, Volume 81, Issue 1, pp 59–75 | Cite as

Distribution and Characteristics of Dissolved Organic Matter in Mangrove Sediment Pore Waters along the Coastline of French Guiana

  • C. Marchand
  • P. Albéric
  • E. Lallier-Vergès
  • F. Baltzer
Original Paper


Mangroves represent a major environment of tropical coasts. They are highly productive, and act both as a source and a sink of organic carbon. Concentrations and characteristics (fluorescence and hydrophobic–hydrophilic fractions) of dissolved organic matter (DOM) were investigated in relation to the organic content of sediments and to the chemistry of pore waters along the coastline of French Guiana. The pore waters studied were extracted (centrifugation, soil moisture sampler) from sediments cored beneath A. germinans mangrove stands representative of development stages: pioneer, mature and senescent. In order to asses the effects of seasonal changes, two cores were performed in each location, just after dry and wet seasons, respectively. Dissolved organic carbon (DOC) concentrations in pore waters of the upper sediment were found to increase, from 0.7 mmol  l−1 under the pioneers to 9 under senescent mangroves. The evolution of sedimentary organic carbon (SedOC) in the same sediment paralleled that of DOC, increasing from 0.7 to 28%. On the contrary, in the lower parts of sediment cores SedOC and DOC displayed contrasting vertical trends: SedOC decreased sharply with depth while DOC increased, reaching concentrations up to 30 mmol  l−1 at 50 cm in the older, senescent mangroves. In addition, the Fluorescence/DOC ratios and the hydrophobic contents of DOC were higher at greater depths in most cores, expressing changes in the DOC composition. These results suggest that the DOC of the upper layers originated directly from the SedOC of the enclosing sediment, while the hydrophobic and fluorescent DOC accumulated in the anoxic bottom layer. The mechanisms responsible for this accumulation at depth requires additional research to be fully understood. However, the anoxic conditions and high pH values prevailing in the lower sediment, by lessening DOM sorption and enhancing SedOC dissolution, may be partly responsible for the high DOC concentrations and fluorescences at depth. In addition, seasonal variation may be involved. During the rainy season, water sources were mixed resulting in lower DOC concentrations in the upper sediment, whereas during the dry season, increased evapotranspiration concentrate salts and DOC, which are transported vertically with percolating water.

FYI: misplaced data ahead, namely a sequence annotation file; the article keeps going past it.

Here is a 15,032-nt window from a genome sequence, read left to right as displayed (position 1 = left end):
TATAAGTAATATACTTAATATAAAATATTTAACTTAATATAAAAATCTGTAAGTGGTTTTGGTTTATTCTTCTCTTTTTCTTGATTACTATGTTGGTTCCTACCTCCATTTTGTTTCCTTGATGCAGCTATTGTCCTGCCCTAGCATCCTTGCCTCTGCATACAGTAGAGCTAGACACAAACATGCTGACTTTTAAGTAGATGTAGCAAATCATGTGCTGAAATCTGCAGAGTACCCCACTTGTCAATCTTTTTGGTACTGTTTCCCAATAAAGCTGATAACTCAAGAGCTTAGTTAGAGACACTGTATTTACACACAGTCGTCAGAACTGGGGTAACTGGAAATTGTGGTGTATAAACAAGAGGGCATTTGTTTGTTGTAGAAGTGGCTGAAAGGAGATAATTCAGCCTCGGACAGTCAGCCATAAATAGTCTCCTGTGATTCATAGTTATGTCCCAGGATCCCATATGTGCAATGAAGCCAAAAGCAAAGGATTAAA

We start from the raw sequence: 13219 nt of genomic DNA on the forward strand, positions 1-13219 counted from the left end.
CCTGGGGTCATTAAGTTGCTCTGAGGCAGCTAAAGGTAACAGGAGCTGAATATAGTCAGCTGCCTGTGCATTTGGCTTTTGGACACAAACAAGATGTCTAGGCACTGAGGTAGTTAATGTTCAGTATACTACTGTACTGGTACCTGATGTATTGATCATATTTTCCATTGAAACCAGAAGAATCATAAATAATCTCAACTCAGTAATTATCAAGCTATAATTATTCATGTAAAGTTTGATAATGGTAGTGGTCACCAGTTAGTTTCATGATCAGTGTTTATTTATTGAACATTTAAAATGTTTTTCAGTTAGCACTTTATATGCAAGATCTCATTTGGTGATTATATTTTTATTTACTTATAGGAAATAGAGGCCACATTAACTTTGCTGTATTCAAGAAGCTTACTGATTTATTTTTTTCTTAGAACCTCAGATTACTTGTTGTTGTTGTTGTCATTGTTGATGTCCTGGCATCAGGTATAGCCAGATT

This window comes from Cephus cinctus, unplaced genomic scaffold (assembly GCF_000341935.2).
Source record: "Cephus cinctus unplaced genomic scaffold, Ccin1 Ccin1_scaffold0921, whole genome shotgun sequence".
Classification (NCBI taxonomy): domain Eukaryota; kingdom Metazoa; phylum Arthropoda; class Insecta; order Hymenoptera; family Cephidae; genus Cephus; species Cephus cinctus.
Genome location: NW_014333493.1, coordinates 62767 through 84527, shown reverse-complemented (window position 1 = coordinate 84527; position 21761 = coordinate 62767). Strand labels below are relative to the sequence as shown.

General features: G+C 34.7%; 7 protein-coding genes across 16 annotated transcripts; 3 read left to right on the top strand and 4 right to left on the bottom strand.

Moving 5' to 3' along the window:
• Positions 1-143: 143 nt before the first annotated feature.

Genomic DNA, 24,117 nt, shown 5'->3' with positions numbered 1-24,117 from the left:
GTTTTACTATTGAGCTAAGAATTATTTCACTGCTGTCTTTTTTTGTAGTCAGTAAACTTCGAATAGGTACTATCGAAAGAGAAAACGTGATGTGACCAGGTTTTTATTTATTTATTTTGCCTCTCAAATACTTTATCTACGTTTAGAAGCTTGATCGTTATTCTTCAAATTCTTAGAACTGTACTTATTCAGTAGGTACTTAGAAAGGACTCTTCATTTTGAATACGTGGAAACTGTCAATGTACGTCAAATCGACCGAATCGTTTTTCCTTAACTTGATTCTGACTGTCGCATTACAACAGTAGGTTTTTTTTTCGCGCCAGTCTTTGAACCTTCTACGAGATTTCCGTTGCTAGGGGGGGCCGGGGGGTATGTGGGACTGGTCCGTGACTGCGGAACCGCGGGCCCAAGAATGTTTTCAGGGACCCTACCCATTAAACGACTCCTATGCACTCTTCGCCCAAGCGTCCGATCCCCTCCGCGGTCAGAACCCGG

Mangrove Pore water Dissolved organic carbon Fluorescence French Guiana 


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This research was supported by INSU and the PNEC Guyane. The authors would like to thank IRD Cayenne, ENGREF Kourou and F. Fromard (Univ. P. Sabatier, Toulouse, France) for their valuable assistance on field. R.C. Aller for the improvement of this manuscript is gratefully acknowledged. N. Selmaoui and T. Quiniou are also thanked for their comments concerning the statistical analyses. Detailed comments of F. Hagedorn and of two anonymous reviewers were much appreciated.


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Copyright information

© Springer Science+Business Media B.V. 2006

Authors and Affiliations

  • C. Marchand
    • 1
  • P. Albéric
    • 1
  • E. Lallier-Vergès
    • 1
  • F. Baltzer
    • 2
  1. 1.Institut des Sciences de la Terre d‘Orléans, UMR 6113 CNRS-UOUniversité d‘Orléans, GéosciencesOrléansFrance
  2. 2.Département des Sciences de la TerreUniversité Paris SudOrsayFrance

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